Click image for larger version

Name:	94.jpg
Views:	602
Size:	71.2 KB
ID:	89356  
Hammy71 is offline
 
Reply With Quote
Old 12-20-2012, 02:00 AM   #4
andycr
Feedback Score: 0 reviews
Recipes 
 
Join Date: Aug 2012
Posts: 307
Liked 42 Times on 36 Posts
Likes Given: 20

Default

I'm wondering about my thermometer, I'll check it against my analog one next time. I aerate pretty thoroughly and have yet to get a truly stuck fermentation, just ones that end higher than expected... Pitching rate is always good by my check (1L starters for 2.5 gallons).

Since Ode to Arthur uses 25% flaked barley, I'm betting I can get away with a lower mash temp without sacrificing body. Good to try next time I brew it.
andycr is offline
 
Reply With Quote
Old 12-20-2012, 02:07 AM   #5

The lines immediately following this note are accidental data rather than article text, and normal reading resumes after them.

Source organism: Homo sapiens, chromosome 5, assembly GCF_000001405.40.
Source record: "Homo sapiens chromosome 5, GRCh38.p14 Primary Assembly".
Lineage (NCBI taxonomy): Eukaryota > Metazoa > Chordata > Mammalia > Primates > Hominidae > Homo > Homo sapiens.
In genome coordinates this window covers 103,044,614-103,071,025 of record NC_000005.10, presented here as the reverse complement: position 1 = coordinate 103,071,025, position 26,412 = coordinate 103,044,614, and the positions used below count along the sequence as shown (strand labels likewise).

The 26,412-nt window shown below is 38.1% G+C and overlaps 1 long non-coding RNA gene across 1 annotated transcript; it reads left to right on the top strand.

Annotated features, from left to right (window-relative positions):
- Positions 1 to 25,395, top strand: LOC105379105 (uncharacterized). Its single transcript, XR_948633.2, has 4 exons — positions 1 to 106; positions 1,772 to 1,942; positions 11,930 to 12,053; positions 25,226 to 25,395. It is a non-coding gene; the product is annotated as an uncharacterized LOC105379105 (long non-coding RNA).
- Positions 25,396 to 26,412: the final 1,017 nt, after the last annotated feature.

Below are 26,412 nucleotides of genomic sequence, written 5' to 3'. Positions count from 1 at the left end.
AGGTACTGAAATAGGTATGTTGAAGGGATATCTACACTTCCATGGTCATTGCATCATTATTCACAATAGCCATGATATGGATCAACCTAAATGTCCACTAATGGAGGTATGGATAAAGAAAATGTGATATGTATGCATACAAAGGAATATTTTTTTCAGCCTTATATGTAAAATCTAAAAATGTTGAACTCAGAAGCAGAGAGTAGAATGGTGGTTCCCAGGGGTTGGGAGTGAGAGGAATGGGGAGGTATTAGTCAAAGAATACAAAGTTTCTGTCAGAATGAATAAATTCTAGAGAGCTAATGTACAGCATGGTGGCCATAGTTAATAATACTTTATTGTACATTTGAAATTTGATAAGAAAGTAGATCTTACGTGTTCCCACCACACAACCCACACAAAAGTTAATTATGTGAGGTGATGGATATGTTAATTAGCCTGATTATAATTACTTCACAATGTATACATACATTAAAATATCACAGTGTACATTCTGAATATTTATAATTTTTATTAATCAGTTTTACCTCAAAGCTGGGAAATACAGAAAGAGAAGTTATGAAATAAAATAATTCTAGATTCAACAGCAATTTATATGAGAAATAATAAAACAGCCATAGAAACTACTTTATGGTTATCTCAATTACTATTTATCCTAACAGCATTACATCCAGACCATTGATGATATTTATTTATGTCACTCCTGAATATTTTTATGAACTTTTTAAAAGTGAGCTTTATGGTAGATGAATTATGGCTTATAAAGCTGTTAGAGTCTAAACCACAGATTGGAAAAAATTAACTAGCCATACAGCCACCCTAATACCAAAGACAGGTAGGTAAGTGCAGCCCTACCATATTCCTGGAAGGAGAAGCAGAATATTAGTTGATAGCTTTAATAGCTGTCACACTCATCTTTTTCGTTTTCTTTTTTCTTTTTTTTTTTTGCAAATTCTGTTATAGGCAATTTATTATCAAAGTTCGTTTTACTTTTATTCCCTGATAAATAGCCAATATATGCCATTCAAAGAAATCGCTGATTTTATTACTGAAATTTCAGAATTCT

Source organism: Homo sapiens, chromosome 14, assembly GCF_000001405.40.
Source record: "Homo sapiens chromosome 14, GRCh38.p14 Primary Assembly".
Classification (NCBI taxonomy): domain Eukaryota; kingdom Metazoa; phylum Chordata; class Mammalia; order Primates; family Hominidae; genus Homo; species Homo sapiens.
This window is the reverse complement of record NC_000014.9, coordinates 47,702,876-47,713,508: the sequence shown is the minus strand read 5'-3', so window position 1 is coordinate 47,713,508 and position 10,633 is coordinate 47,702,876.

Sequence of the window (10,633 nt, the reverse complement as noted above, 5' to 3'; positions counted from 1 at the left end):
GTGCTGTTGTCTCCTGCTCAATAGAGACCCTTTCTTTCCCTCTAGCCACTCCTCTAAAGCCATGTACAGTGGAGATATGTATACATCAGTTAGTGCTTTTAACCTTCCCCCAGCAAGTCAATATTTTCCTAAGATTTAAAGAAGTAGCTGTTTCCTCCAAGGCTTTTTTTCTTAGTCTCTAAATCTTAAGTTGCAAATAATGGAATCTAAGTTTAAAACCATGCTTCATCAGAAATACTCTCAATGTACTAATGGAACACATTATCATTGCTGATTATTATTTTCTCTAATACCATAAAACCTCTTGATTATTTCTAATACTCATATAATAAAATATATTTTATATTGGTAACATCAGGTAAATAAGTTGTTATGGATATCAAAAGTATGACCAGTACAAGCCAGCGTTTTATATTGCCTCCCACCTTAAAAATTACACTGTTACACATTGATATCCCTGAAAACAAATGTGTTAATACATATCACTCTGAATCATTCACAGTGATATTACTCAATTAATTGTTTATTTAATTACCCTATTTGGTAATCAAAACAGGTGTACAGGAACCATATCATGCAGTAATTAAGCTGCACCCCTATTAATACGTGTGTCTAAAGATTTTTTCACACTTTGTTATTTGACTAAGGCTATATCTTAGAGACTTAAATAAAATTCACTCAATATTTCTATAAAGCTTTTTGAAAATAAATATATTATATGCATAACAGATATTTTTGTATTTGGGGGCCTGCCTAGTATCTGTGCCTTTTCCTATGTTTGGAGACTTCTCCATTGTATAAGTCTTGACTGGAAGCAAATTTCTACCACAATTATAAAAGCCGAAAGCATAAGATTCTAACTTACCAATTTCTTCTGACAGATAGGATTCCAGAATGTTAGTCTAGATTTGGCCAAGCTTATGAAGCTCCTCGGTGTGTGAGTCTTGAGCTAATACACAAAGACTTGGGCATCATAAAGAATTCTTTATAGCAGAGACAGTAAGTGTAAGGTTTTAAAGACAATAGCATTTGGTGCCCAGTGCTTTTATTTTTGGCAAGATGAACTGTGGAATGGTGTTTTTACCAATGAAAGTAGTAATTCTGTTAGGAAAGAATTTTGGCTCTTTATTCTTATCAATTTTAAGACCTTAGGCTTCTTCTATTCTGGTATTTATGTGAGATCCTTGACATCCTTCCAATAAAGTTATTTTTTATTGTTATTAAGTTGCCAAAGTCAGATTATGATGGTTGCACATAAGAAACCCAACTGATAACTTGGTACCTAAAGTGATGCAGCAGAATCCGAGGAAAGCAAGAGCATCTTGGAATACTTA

aiptasia
Feedback Score: 0 reviews
Recipes 
 
Join Date: Jul 2011
Location: Them Scary Woods, FL
Posts: 3,510
Liked 535 Times on 472 Posts
Likes Given: 162

Default

That's usually my issue with attenuation, mash temps that creep up a little too high if i'm not paying attention to them.
__________________
Paranormal Brewing
Beer so good, it's frightening.

2014: Seven Heavens Series One: Vilon, Mystic Melomel, Skeeter Pee.
aiptasia is offline
 
Reply With Quote
Old 12-20-2012, 05:39 AM   #6
Dok
Feedback Score: 0 reviews
Recipes 
 
Join Date: Nov 2009
Location: St Louis, Missouri
Posts: 165
Liked 8 Times on 4 Posts

Default

I never paid much attention to how well my thermometer worked. I have a collection of about 6 different ones. My Uncle's girlfriend works in restaurants and she showed me the best thermometers are he ones that you can calibrate by adjusting the nut on the back side. She gave me one of hers and I calibrated it using ice cubes and boiling water. I tested it against all the other I used for the last few years. Oh my god where they way off. No wonder I had attenuation problems. I mean off by +/- 5 degrees.
Dok is offline